February 5, 2012
The U.S. Department of Veterans Affairs is looking for a few good men and women to volunteer for a battle it's waging at home — against disease. Actually, more than a few are needed. Officials overseeing health care for the nation's veterans are undertaking what may be the largest effort of its kind in the nation, to collect medical records and blood samples from a million former service members for a bank of genetic information. The idea is to give researchers enough DNA and other data to link specific genes to mental and physical maladies, from post-traumatic stress disorder to heart disease, and eventually develop new preventive measures or treatments.
December 9, 2008
Maryland veterans who have been forced to travel long distances and wait for care at heavily used Veterans Affairs medical facilities in the state are going to get some relief. The department is planning two new outpatient clinics here - one at Fort Meade and another in northern Montgomery County. The Montgomery clinic will serve more than 4,000 veterans, while the Fort Meade facility will assist 2,500 who otherwise might have to travel to Baltimore, Perry Point or Washington for primary care, mental health services and other medical specialties.
August 11, 2014
The U.S. Department of Veterans Affairs said Monday it has awarded $5.2 million in homeless prevention grants to six Maryland-based nonprofit organizations. The grants are intended to help 925 homeless and at-risk veterans in the state with outreach, case management and assistance obtaining VA benefits. Surveys indicate there about 300 homeless veterans in Baltimore. The number has remained steady since at least 2009.
June 3, 2014
The city and state are putting up a $450,000 black steel fence around the downtown War Memorial to stop homeless men and women - some of whom are veterans - from sleeping on the steps under the Greek-inspired columns of the landmark building across from City Hall. Activists who work with the homeless say the new fence, to be complete by mid-June, is a "disappointing" reminder of the ways government has failed to serve vulnerable people. But stewards of the historic structure say the barrier is needed to protect the War Memorial from trespassing and the occasional campfire.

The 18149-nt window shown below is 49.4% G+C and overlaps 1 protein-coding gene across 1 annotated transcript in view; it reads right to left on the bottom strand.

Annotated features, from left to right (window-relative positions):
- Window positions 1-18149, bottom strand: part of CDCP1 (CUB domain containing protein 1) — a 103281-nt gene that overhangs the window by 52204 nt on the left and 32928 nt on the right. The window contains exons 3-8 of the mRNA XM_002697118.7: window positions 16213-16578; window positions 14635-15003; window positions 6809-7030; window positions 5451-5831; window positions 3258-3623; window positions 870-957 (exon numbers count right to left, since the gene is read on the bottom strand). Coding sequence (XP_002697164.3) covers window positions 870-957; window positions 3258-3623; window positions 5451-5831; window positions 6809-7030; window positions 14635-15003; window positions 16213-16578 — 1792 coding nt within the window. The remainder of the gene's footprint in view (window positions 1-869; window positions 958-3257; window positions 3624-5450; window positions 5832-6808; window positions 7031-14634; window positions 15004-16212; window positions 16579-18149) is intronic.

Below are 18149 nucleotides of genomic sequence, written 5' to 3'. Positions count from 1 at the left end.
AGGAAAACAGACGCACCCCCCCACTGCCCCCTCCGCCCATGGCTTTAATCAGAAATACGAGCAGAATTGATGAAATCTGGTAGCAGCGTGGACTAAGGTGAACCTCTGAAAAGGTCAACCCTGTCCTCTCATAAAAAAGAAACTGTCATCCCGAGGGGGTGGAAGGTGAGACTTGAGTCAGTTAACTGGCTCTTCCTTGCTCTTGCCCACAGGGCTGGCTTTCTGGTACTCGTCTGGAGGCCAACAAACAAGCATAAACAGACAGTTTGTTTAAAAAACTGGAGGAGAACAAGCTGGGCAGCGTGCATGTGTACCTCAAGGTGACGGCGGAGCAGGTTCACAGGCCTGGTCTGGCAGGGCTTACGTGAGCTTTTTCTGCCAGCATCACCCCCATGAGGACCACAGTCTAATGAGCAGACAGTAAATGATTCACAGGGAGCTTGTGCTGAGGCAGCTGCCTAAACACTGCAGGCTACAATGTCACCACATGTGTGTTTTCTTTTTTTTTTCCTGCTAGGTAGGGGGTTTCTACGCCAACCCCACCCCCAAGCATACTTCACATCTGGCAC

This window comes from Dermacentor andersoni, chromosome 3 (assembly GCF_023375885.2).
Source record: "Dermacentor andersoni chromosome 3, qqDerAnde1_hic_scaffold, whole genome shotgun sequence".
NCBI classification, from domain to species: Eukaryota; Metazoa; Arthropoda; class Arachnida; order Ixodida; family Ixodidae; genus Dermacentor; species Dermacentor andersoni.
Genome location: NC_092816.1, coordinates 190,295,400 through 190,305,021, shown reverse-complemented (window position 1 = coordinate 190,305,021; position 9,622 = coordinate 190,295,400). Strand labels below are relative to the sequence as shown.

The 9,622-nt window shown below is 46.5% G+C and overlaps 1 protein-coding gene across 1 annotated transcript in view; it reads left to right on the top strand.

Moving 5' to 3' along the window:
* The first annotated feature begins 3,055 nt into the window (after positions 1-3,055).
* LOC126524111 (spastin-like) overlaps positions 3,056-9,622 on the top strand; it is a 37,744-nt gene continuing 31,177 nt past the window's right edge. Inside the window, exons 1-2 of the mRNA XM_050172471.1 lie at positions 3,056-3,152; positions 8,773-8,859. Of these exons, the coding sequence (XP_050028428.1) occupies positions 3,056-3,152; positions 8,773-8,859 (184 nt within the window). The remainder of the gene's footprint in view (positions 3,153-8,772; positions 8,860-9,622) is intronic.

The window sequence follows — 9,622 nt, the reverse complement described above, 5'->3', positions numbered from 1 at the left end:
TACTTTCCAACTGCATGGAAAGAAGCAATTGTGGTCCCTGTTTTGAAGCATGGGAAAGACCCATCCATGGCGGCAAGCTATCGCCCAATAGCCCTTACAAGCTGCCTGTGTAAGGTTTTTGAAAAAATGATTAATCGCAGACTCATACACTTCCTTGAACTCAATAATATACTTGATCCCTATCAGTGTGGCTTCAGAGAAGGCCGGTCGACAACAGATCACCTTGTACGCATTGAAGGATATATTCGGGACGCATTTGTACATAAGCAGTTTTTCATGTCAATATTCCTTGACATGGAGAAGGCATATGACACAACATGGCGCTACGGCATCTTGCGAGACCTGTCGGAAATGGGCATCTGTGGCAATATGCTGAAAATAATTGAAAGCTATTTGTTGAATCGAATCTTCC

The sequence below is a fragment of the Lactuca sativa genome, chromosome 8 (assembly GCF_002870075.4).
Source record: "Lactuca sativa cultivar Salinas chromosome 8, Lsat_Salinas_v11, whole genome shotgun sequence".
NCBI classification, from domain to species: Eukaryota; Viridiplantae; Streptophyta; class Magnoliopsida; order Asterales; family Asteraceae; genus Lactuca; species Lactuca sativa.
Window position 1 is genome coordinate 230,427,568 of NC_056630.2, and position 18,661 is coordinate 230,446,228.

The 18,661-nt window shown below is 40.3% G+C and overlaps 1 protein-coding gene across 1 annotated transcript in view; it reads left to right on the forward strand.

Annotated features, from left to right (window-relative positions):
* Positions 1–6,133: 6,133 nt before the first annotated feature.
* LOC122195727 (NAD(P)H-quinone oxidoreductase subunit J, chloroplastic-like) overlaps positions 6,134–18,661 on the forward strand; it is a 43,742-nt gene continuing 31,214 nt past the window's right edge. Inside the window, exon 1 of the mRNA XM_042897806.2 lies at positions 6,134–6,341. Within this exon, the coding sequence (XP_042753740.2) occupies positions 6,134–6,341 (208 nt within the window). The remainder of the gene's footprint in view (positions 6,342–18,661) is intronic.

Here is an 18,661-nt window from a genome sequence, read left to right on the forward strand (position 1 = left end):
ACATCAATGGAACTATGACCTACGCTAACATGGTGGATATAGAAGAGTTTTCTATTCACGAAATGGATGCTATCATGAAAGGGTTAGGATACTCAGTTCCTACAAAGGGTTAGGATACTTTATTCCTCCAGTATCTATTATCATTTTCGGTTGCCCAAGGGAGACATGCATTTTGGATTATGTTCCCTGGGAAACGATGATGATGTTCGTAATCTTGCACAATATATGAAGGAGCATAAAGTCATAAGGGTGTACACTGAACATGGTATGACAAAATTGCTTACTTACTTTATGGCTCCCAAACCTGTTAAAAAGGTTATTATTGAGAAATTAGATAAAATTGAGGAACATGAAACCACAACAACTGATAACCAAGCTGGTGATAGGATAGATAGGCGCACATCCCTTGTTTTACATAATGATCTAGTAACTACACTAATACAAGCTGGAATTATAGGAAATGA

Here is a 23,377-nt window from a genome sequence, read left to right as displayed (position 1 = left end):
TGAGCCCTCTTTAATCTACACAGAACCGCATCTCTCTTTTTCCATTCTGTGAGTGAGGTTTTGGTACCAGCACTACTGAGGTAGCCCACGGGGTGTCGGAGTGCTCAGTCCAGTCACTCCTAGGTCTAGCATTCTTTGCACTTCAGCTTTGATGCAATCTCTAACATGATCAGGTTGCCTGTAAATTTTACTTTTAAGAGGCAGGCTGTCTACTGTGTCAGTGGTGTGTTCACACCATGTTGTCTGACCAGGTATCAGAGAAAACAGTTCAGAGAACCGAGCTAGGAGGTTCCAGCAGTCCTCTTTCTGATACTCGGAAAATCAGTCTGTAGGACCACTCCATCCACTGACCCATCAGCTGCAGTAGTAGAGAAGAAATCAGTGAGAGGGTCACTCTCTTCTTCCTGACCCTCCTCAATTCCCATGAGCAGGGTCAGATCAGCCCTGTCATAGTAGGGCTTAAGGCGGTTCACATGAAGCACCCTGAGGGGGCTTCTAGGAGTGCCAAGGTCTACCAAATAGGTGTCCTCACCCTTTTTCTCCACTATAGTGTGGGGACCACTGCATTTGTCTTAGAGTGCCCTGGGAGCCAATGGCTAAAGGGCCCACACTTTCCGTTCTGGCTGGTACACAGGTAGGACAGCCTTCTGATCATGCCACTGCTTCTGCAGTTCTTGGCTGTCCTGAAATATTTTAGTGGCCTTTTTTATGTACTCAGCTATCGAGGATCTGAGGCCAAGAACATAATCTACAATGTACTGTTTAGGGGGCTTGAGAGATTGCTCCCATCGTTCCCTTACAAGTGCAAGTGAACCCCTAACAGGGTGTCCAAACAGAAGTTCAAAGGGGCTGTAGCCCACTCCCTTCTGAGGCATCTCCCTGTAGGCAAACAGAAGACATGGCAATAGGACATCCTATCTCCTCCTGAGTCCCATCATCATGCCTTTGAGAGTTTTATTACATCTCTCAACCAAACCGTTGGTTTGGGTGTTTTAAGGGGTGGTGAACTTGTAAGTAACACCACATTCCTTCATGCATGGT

August 18, 2002
Jesse Brown 58, a Marine veteran of the Vietnam War who led the nation's second-largest Cabinet agency, died in Washington on Thursday after a long illness. At the Department of Veterans Affairs, Mr. Brown liked to call himself the secretary "for" veterans affairs and said he had won several battles with Congress because "we hold the high moral ground." Mr. Brown suffered from lower motor neuron syndrome, which attacks nerve cells in the brain and the spinal cord. Mr. Brown enlisted in the Marines in 1963.
May 10, 1992
USNAFamily Center WorkshopsThe Family Center Workshops are open to active-duty military, military retirees and their families.* May 11 -- Consumer Credit Counseling Service, 9 a.m.-3 p.m.* May 14 -- Information and Vocational Counseling for the Disabled Veteran. 8 a.m. to noon. Representative from the Department of Veterans Affairs offers information on the services offered and eligibility criteria.* May 18 -- Veterans Affairs representative will answer questions about benefits, including home loans, education, compensation, burial, life insurance and health care, 9 a.m. to 3 p.m.* May 19-20 -- two-day newcomers' orientation, 9 a.m.* May 26 -- Leo Weigant, family services center counselor, presents a talk "Becoming New Parents and How it Affects the Marriage," 6:30 p.m.* May 28 -- Information and Vocational Counseling for the Disabled Veteran.